A Smithtown West High School junior is going the extra mile and hosting a recycling project in the form of a 5-kilometer race at Sunken Meadow State Park in June to promote a greener mindset across Long Island.
Rachel Gladstone, 17, has arranged the first ever Sunken Meadow Recycling Project 5K Race and 1/2 Mile Fun Run for Kids at Sunken Meadow State Park as her community project for the Girl Scout Gold Award she is working toward.
“I wanted to do something for the community at Sunken Meadow [State Park],” Gladstone said in a phone interview. “I really wanted to do something big and worthwhile.”
The cross-country runner said the idea came to her while passing through the park and seeing just how many recyclables were being thrown into the trash. She coupled that knowledge with knowing the park hosts several races, and let the two notions work together to form her own unique project.
“Every time I go there, I see trash cans always full to the top with bottles,” Gladstone said.
Gladstone said one of her biggest goals is to take the money raised at the run and buy recycling bins to place at various locations throughout the 1288-acre park and to also help promote recycling behavior by taking extra measures to make the bins visible to the public.
The teen said she is very big into environmental science and recycling, and she hopes to study it at the college level once she graduates form high school. Her mom, Ellyn Gladstone, said her daughter has been interested in recycling since an early age and she is happy to see her putting this project together.
The Gold Award that Gladstone is working so hard toward is the highest achievement in girl scouting, she said. It is a seven-step project that challenges the scout to change the world, and requires a minimum 80 hours of work — something Gladstone is sure to surpass as she continues to organize and promote the race.
According to one of Gladstone’s troop leaders, Paula Rybacki, the high school student has achieved all the major awards since becoming a girl scout in elementary school and the project she is working on is one of the biggest she has seen.
“This project is very different,” Rybacki said. “I’m really proud of her.”
Jeffrey Mason, the park director at Sunken Meadow State Park, said he was approached by Gladstone, who was hoping to make a difference, and he quickly got on board with the idea as he understands the six bins the park has now is not enough.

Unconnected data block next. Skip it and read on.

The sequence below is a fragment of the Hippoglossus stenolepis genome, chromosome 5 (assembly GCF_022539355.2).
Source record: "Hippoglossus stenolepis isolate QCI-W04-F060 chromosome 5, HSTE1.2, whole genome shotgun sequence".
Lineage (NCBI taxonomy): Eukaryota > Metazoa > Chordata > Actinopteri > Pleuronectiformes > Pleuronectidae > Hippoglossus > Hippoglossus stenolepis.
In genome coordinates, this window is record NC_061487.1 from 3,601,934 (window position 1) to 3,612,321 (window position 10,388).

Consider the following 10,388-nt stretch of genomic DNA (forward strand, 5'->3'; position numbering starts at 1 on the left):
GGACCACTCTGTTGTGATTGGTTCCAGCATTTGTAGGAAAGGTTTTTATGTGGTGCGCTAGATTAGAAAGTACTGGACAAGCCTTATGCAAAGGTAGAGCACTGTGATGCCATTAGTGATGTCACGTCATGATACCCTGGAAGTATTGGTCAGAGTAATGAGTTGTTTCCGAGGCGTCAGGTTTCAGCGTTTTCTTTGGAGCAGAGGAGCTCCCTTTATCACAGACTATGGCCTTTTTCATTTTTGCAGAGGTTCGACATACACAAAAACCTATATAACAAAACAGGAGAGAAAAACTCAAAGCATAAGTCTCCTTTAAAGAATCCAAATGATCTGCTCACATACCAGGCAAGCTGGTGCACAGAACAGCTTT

“We’re going to put them out in key locations and find the best fit where they get utilized,” Mason said. “We are going to start out small, the more people see, the more education.”
The event will kick off on June 13 with its 1/2 Mile Fun Run for Kids at 9:15 a.m. followed by the 5-kilometer run at 10 a.m. An award ceremony will be held at 11:30 a.m. to recognize top overall males and females in various age groups.
Race participants can take advantage of an early bird special entry fee of $20 until May 1. After that the fee is $25 until the day before the race. On the day of the race, runners will pay $30 to participate.
Smithtown has been doing its part to increase the frequency and accessibility of recycling, recently inking a deal with several neighboring municipalities to bring single-stream recycling to residents across the Island.
The various deals help Smithtown team up with other communities to share resources, making it easier for residents to recycle in one bin and have the items transferred at a minimal cost.
The town has already linked up with Brookhaven, the incorporated villages of Lloyd Harbor and Asharoken, to name a few.
And as the race approaches, Gladstone said she hopes this is just the beginning of a greater shift in recycling across the Island. She said she would like to hold a similar event annually at parks across Long Island to help promote recycling.
“I realize I’m not too young to make a difference,” Gladstone said. “This is just the beginning.”